Tony Geara wants to row in the Olympics.
Problem is, he's from Lebanon, is studying for a Ph.D. in Cincinnati, Ohio, works in Kuwait and visits family in Australia. It makes consistent training difficult. But thanks to the welcoming arms of the global rowing community, Geara is nearing his goal.
The most recent stop for the 30-year-old single sculler is the 2011 USRowing Masters National Championships in Oklahoma City, where Geara has already won a gold medal in the mixed A double sculls and the men's A single sculls for the Cincinnati Rowing Club.
His performance is especially remarkable once Geara explains the traveling he has had to do over the last few years and the number of people he has had to rely on.
“What I've noticed is that the rowing community is extremely welcoming in every place I've been,” he said.
Geara started rowing in 2001 as an undergrad at the University of Cincinnati. When he finished school, Geara began coaching at the local Clermont Rowing Club, while continuing to row and train competitively.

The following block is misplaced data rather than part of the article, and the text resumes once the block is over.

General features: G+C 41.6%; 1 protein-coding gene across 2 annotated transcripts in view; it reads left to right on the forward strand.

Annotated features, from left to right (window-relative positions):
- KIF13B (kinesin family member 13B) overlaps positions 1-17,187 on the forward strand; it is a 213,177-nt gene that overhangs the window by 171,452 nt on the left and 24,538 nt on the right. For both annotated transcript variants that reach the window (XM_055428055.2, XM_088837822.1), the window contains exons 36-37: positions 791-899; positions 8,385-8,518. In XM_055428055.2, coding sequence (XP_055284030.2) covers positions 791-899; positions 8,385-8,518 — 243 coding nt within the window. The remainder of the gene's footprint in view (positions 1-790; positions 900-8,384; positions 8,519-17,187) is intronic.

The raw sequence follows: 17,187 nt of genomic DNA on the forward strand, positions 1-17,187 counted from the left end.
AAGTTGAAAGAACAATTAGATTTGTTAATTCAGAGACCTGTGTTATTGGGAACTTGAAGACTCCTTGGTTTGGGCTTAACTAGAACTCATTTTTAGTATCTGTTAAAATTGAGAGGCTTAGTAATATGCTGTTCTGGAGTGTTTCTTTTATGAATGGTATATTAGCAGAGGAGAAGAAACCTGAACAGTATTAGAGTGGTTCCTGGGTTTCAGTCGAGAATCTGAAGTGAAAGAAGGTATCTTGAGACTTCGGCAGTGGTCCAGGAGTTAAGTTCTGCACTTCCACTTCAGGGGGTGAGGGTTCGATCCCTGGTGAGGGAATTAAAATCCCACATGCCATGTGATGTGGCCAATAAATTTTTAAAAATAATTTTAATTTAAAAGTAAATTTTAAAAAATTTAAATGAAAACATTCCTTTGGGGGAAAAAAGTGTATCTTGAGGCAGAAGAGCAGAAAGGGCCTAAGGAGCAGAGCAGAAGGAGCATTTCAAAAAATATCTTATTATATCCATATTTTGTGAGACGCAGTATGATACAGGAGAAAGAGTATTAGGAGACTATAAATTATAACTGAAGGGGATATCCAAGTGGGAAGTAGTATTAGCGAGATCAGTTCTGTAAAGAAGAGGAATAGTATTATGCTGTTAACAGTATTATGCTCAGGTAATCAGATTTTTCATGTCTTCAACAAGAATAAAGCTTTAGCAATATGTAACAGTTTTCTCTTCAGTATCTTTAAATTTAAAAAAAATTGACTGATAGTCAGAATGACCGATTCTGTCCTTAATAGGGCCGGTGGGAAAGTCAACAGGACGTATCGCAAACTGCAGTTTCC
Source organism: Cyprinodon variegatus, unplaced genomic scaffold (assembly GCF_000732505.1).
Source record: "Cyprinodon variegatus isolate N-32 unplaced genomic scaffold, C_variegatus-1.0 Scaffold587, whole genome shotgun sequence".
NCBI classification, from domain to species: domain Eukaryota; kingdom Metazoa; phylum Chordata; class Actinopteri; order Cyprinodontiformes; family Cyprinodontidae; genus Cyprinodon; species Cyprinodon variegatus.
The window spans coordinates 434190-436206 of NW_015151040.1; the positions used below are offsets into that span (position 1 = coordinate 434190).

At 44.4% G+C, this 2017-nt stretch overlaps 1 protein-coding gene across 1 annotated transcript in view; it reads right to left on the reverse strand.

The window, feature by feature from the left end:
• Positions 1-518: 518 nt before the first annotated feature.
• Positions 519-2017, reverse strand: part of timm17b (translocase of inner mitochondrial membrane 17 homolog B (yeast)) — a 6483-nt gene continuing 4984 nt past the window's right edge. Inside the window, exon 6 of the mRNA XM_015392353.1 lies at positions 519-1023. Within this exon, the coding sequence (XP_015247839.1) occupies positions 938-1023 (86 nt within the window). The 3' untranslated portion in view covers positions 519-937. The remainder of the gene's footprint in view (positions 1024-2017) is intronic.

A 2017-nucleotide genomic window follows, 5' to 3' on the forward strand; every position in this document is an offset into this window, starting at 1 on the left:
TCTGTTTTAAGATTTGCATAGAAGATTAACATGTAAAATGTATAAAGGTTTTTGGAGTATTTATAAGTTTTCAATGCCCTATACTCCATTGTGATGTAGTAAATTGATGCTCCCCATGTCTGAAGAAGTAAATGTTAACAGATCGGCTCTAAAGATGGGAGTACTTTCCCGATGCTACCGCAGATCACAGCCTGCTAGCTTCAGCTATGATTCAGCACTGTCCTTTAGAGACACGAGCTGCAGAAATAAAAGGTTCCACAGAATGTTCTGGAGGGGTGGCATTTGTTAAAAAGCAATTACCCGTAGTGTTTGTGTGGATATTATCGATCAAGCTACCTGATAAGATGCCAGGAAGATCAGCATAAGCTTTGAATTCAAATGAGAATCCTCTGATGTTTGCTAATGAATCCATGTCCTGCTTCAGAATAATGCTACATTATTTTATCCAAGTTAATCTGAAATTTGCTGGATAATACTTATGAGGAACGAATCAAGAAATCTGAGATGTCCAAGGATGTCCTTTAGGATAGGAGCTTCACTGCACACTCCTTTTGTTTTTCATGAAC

After a few years, he returned to racing. That's when he met Bill Engeman, a Cincinnati attorney, rower and coach who has spent a lifetime committed to developing the sport and helping others.
Engeman, and Bruce Smith of Boston-based Community Rowing Inc., helped arrange for a group of Iraqi rowers to come to the United States to train leading up to the 2010 Asian Games.
Despite not knowing Engeman, Geara jumped on the opportunity to help.
“I ended up on his front porch for about a couple hours the first time I met him, and I just couldn't get enough. I could speak Arabic and I rowed, so I fit right in,” he said.